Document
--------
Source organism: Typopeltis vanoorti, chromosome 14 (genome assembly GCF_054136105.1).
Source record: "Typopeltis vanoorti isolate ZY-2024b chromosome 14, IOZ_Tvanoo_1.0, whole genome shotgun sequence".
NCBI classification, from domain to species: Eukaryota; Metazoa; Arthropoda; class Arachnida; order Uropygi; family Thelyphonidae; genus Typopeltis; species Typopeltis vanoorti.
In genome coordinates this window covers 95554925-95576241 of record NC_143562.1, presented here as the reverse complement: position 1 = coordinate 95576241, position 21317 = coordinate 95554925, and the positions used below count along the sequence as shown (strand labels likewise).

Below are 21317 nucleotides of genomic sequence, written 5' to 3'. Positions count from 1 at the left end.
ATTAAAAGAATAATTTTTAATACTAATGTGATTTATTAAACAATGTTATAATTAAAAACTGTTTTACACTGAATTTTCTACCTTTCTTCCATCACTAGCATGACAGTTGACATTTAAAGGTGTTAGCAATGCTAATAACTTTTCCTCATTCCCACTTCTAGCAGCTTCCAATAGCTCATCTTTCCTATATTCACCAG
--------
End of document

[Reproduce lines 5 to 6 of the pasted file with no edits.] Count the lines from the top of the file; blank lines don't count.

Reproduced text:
Below are 21317 nucleotides of genomic sequence, written 5' to 3'. Positions count from 1 at the left end.
ATTAAAAGAATAATTTTTAATACTAATGTGATTTATTAAACAATGTTATAATTAAAAACTGTTTTACACTGAATTTTCTACCTTTCTTCCATCACTAGCATGACAGTTGACATTTAAAGGTGTTAGCAATGCTAATAACTTTTCCTCATTCCCACTTCTAGCAGCTTCCAATAGCTCATCTTTCCTATATTCACCAG